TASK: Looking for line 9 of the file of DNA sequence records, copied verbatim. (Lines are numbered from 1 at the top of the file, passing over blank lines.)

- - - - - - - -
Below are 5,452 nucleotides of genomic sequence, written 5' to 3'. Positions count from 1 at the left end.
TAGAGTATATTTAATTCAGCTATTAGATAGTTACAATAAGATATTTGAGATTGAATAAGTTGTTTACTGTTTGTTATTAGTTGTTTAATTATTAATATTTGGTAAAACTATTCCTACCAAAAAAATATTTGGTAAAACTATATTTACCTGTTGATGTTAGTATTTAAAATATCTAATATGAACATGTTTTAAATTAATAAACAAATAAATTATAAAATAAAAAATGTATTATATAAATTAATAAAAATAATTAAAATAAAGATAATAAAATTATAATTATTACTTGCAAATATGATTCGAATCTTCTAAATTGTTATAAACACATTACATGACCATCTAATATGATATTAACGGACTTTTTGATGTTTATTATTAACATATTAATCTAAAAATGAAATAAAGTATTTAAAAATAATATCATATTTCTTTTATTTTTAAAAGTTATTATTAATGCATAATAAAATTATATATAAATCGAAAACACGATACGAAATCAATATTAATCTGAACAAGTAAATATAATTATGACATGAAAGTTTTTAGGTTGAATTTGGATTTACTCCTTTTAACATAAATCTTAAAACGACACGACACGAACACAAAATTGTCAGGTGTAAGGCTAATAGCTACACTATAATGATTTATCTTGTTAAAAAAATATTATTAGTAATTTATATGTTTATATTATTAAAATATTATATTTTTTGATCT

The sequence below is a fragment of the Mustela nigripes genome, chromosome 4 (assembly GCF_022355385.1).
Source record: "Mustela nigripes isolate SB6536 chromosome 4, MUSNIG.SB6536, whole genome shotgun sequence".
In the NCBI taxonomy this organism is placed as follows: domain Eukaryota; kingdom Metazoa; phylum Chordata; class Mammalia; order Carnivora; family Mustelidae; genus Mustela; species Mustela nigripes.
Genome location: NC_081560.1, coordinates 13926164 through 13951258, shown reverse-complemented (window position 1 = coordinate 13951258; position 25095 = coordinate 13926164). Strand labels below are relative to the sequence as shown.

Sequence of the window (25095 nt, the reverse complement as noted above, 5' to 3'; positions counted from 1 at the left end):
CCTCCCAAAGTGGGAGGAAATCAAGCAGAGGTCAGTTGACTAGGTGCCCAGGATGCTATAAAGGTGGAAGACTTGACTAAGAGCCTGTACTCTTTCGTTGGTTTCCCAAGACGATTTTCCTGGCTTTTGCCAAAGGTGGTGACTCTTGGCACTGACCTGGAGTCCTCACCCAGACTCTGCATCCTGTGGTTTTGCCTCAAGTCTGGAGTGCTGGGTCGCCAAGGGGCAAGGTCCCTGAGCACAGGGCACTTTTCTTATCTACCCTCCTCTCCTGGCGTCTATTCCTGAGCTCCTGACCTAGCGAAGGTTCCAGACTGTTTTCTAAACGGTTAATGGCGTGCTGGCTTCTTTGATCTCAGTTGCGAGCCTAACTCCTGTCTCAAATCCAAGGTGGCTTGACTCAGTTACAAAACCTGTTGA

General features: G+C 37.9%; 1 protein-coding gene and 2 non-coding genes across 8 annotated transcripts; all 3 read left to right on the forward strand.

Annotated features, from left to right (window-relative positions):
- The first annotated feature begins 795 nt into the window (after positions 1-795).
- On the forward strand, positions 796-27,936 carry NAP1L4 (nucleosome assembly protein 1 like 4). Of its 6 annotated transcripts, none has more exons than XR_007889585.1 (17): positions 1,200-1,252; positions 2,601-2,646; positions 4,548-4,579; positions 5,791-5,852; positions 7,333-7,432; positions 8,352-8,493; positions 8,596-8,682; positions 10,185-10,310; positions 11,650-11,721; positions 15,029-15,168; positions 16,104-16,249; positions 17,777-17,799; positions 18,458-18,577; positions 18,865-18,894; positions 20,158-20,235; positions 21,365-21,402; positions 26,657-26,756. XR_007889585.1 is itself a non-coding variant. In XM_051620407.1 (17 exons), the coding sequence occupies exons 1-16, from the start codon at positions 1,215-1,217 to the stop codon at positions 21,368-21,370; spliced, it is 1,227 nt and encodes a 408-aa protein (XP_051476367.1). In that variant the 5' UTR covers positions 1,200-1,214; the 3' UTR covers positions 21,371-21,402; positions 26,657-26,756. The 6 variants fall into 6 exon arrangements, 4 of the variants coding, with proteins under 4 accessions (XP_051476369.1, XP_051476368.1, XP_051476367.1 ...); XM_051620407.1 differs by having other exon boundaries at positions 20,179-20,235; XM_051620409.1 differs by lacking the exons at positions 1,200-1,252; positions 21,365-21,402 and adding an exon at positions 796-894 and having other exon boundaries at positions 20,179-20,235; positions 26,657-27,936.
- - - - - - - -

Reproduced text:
General features: G+C 37.9%; 1 protein-coding gene and 2 non-coding genes across 8 annotated transcripts; all 3 read left to right on the forward strand.